Consumption of Dolphin Meat Causing Human Diabetes in Peruvian Fishing Village
San Jose, Peru.- At an increasing rate, remains of slaughtered dolphins are being found on the public beaches of San Jose, some 900 Km north of Lima, Peru. This occurs despite a law (26585) that forbids the hunting, distribution, commercialization and consumption of dolphin meat in this country.
According to a study made by the Peruvian marine mammal rescue organization ORCA (largely funded by BlueVoice), it is common to find that many families of fishermen consume dolphin meat, illegally acquiring it in local markets and fishing wharfs along the Peruvian coast. In San Jose, dolphin meat can be acquired on the beach directly from the boats that hunt dolphins. Families get involved in the hunt, as revealed by dramatic testimonials from children and teenagers who participate in the killings. To them, dolphins are a different type of “fish” also known as “chancho marino” (sea pig) or “loco” (crazy).
Increasing evidence supports the thesis that consumption of dolphin meat has led to a startling increase in incidence of diabetes among consumers of that meat. According to the medical records of patients at the San Jose Medic Post, supported by the Health Secretary of Peru, there has been a steady increase in the incidence of diabetes in this town. Cases of diabetes reported have tripled with incidence increasing from 3 to 10 new patients annually. Medical records also reveal that the highest incidence of diabetes has been diagnosed in women, but it also affects men, mainly fishermen, whose life expectancy has fallen from 60 to 40 years old over the past decade. This is due to higher incidence of diabetes, according to the local medical clinic.
The rising incidence of diabetes in the single village of San Jose, Peru coincides with a worldwide increase in diabetes and obesity, among other diseases, in communities where dolphin meat is consumed. (See companion paper by BlueVoice discussing results of 240 scientific studies pointing to a correlation between contaminants found in dolphin meat and diabetes among humans who consume this meat.)
After several assessment surveys done by the Science Department of the Peruvian NGO ORCA, it was found that dolphins are consumed by children, teenagers, and adults of both genders. In the latest survey done during March and April 2012, 100 residents of San Jose were interviewed. Results showed that 33% of those interviewed were diagnosed with diabetes, and 53% of interviewed persons knew someone in their family with diabetes. Forty-seven percent of the persons interviewed admitted they consumed dolphin meat. All of the persons diagnosed with diabetes have dolphin meat as a regular part of their diet.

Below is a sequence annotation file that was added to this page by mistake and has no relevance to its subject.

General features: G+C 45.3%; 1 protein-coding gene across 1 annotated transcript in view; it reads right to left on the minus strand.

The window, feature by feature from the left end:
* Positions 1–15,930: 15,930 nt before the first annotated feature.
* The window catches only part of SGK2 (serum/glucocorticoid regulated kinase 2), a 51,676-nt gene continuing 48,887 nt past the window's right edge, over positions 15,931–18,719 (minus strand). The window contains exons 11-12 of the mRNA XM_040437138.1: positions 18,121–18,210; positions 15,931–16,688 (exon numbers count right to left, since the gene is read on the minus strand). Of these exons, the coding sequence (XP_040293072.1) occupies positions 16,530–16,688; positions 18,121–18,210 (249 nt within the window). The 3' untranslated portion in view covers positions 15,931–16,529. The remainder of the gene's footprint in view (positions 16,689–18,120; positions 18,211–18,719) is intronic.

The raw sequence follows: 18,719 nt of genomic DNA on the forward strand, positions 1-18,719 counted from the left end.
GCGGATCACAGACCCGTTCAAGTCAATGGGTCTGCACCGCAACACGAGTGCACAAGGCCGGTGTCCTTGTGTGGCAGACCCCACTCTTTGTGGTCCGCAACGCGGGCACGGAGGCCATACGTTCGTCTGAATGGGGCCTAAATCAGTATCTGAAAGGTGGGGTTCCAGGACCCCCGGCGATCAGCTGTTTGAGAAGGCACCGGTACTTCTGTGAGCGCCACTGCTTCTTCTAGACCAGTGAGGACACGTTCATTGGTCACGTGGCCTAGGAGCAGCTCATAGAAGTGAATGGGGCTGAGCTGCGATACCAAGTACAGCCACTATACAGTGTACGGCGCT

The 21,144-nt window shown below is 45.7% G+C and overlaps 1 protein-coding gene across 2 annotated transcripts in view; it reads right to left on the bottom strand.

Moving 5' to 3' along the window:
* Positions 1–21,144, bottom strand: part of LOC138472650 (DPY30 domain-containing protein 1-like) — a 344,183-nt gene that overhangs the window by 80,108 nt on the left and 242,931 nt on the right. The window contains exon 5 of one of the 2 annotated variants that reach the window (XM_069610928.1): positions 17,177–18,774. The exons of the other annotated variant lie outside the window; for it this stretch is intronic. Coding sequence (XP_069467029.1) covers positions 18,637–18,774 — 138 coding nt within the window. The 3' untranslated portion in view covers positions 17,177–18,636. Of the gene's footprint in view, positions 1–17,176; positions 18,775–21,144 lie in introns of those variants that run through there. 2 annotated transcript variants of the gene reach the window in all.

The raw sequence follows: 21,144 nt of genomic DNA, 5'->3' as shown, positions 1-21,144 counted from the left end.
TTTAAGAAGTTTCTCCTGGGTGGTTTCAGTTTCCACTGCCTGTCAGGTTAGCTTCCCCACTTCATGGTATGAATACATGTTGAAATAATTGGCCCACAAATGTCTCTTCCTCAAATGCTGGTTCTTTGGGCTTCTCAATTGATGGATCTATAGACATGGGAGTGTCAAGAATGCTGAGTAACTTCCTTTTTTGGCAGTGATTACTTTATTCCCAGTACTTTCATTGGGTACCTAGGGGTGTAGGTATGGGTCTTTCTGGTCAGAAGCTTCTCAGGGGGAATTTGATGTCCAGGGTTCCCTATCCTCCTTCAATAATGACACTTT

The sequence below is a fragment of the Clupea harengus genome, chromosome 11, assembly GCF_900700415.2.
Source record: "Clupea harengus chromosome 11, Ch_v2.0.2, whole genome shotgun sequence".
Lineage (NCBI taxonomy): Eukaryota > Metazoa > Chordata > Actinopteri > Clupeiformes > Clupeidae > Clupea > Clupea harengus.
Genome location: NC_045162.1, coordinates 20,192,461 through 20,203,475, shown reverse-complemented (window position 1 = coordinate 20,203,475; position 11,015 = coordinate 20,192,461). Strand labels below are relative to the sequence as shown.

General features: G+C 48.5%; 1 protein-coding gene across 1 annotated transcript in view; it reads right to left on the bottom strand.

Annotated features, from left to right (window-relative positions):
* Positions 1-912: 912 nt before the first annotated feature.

Luis Fiestas, a young local fisherman, stated that within his family of two parents and seven children, both parents and six of the children suffer from diabetes beginning at age 25. He claimed that his family consumes dolphin meat regularly as “seco” which is dressed in cilantro sauce and steamed rice.
In a recent conference about the ocean’s health Dr. Yaipén-Llanos, President and Science Director of ORCA in Peru, learned from the mayor of San Jose, Prof. Victor Paiva, that it is common to find dolphin meat in the homes of San Jose. He showed serious concern about the potential relationship between diabetes and dolphin meat. He confirmed that incidences of both pollution intoxication and diabetes have risen, in correspondence with dolphin meat consumption.
Worldwide, research has demonstrated that human populations whose diet includes the meat of these marine mammals have increased levels of diabetes. Elevated incidence of diabetes has been associated with high levels of persistent organic pollutants such as halogenated hydrocarbons including PCBs and heavy metals including mercury; contaminants that are found in large quantities within the tissue of dolphins and some apex predators such as sword fish and tuna.
According to Dr. Yaipen Llanos, the local government of San Jose in Peru has committed itself to cooperate with forthcoming research and a campaign to educate the villagers with regard to the risks of triggering diabetes and urging an end to consumption of dolphin meat in order to prevent damage to future generations of Peruvians. “BlueVoice will actively support and fund this work”, said Executive Director Hardy Jones.